In disagreeing with another rival, Gov. Ron DeSantis of Florida, Haley sought to position herself as offering a less polarizing style of politics. She said she “totally agree(d) with” the Florida bill dubbed “Don’t Say Gay” by its critics and even “thought that it needed to go further,” but she opposed DeSantis’ ongoing fight with the Disney corporation. “All this vendetta stuff, we’ve been down that road,” she said, trying to ding both men currently leading most polls in the race to the Republican nomination. She also foreshadowed some attacks on her primary opponents on the issue of entitlements, embracing the need to raise the retirement age and alleging that her opponents were “not being honest with the American people.” It is politically brave to lead with the uncomfortable fiscal picture for Social Security and Medicare. But bravery rarely translates into votes, especially in a state in which approximately 22% of residents are over the age of 62. And amid the calls for “serious conversations” and “needing to be honest,” there was a sense that Haley’s actual policy positions were still coalescing. Calling for mental health to be our “number one priority” in response to gun violence, for example, works best when you have a concrete plan to ensure coverage. It would have been fascinating to hear Haley call for legislation to make mental health coverage mandatory for insurers or propose a specific program to increase funding for community mental health care. Even on the issue of abortion, which she has grabbed by the horns more bravely than most national Republicans, she was content to let her true preferences hide behind some realpolitik. She noted, correctly, that it is vanishingly unlikely for Republicans to have a filibuster-proof majority in the Senate – “We haven’t had 60 pro-life senators in over 100 years,” Haley said. In lieu of that, she offered a focus on banning late-term abortions, encouraging adoptions, conscience protections for health care providers, access to contraception and not punishing women who get abortions to “save as many babies as we can…and support as many mothers as we can.” It wasn’t until one of last answers of the night, when she talked about being a mom to a recently married daughter struggling to afford a home, and a college student who feels the need to espouse “woke” pieties to get good grades, that a more interesting version of Haley’s campaign could be glimpsed. What would her vision of governing do for couples saving for a down payment, or parents concerned about schools forcing students to think a certain way?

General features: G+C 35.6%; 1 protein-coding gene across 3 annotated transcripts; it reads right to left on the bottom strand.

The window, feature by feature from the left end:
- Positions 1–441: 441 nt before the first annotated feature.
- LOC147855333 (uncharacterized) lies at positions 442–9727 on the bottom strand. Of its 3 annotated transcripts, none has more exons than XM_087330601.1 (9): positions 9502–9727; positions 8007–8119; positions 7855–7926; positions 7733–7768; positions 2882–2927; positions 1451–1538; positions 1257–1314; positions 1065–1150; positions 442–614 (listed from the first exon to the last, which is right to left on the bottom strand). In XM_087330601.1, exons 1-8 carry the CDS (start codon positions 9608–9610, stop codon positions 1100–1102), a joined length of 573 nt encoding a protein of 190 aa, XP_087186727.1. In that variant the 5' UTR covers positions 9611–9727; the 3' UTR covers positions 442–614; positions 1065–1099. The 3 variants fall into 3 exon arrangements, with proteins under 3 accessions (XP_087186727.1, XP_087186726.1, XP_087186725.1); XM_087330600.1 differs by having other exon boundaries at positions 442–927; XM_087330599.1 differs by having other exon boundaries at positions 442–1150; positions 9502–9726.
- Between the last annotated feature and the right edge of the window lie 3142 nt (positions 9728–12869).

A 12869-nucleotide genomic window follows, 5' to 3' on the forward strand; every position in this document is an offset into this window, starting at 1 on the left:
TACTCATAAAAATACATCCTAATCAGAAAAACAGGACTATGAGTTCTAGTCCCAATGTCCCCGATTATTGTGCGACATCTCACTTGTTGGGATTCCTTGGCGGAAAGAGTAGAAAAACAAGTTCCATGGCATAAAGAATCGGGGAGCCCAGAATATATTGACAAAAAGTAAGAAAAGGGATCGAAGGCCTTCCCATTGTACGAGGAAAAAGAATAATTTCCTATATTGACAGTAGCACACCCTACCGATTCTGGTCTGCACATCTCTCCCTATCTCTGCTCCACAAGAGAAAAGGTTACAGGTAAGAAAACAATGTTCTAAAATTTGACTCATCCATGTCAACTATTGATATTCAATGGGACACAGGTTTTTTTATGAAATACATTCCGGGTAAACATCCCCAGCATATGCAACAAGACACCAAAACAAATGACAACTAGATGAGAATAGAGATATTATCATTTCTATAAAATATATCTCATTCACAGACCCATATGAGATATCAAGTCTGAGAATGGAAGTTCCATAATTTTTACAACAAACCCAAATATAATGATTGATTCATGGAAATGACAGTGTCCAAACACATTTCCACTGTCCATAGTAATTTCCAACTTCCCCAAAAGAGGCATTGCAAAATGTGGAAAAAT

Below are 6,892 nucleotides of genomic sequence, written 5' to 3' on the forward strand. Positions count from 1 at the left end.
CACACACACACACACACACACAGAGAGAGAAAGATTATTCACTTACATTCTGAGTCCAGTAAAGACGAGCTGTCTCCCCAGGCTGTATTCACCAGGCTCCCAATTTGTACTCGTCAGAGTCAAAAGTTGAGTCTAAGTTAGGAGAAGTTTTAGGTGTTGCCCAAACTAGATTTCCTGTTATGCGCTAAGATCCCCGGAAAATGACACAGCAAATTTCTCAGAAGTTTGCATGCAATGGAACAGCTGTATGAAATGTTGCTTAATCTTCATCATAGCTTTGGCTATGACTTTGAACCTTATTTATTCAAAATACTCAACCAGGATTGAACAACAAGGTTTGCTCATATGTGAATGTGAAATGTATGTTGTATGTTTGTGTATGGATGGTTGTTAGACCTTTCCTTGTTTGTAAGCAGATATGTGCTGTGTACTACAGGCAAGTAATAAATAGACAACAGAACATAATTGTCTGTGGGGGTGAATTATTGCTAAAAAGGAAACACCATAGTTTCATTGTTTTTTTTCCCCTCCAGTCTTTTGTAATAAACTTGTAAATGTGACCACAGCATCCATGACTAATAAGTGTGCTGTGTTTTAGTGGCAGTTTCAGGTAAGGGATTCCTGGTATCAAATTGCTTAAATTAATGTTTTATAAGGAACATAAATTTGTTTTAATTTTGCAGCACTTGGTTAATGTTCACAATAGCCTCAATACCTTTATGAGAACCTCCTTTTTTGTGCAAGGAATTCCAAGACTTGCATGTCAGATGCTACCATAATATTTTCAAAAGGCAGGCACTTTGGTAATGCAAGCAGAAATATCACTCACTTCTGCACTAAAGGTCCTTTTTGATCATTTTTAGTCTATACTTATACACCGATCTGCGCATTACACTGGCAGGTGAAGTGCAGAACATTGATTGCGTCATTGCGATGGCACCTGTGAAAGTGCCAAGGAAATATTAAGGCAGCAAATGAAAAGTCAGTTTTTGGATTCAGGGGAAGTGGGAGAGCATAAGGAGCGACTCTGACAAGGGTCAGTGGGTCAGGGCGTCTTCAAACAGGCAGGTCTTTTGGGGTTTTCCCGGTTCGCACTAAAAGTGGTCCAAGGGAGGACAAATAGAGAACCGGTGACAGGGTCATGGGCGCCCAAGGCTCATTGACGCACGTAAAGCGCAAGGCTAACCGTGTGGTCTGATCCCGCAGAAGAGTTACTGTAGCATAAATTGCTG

That went unanswered; a 2010-esque approach to politics doesn’t have ready answers. But as the campaign progresses, more details on how her vision could respond to what’s on voters’ minds might do a better job of translating between principle and politics. Haley held the stage well. She showed how adeptly she can lean into a minority woman in Republican politics without being seen as playing the identity card. The most moving minutes of the evening were her personal recollections of the moment that has become her national calling card, the removal of the Confederate flag from the State House grounds in Columbia, South Carolina, following the 2015 mass shooting at a Charleston church that claimed the lives of nine African Americans. Unfortunately for Haley’s chances of winning the nomination, the political winds that she rode to gubernatorial reelection have shifted. Her performance Sunday night offered a view of an alternate universe in which the ideals that drove the Tea Party movement were still the driving force behind GOP politics. But – barring an unexpected shift – it seems unlikely to resonate with the voters who will make up the Republican primary electorate of 2024.